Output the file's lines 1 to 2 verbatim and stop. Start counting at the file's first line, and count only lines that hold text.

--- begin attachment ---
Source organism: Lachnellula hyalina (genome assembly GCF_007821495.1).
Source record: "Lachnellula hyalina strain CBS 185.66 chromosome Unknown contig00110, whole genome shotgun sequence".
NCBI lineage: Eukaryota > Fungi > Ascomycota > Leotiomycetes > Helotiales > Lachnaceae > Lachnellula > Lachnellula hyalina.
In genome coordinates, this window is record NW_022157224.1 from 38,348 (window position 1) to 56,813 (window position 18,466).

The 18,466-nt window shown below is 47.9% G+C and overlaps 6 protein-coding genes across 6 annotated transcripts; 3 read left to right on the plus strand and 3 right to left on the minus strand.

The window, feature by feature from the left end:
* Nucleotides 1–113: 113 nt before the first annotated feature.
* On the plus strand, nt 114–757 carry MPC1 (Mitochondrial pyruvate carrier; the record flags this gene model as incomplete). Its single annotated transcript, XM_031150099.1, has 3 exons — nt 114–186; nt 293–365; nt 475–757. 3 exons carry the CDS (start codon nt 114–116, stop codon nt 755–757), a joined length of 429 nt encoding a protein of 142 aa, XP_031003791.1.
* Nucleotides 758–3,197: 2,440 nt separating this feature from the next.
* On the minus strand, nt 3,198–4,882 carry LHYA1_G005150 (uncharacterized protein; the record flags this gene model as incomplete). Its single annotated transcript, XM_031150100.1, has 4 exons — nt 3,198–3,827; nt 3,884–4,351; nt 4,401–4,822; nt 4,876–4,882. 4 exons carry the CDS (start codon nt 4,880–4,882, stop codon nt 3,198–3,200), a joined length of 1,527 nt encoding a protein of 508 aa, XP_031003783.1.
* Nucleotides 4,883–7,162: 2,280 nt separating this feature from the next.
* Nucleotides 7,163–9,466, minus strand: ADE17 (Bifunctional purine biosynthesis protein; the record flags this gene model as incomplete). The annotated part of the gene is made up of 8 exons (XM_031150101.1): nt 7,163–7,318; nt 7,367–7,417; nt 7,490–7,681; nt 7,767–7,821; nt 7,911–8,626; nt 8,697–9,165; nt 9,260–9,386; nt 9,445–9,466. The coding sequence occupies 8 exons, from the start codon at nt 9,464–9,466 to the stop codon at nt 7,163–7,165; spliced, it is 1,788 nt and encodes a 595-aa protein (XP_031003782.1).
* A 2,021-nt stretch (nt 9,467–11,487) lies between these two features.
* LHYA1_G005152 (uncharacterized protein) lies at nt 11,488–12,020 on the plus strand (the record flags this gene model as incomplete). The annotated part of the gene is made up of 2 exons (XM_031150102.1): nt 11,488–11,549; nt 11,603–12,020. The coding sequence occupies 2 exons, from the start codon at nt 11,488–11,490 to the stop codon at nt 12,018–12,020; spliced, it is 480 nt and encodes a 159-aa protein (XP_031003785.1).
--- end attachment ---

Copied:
Source organism: Lachnellula hyalina (genome assembly GCF_007821495.1).
Source record: "Lachnellula hyalina strain CBS 185.66 chromosome Unknown contig00110, whole genome shotgun sequence".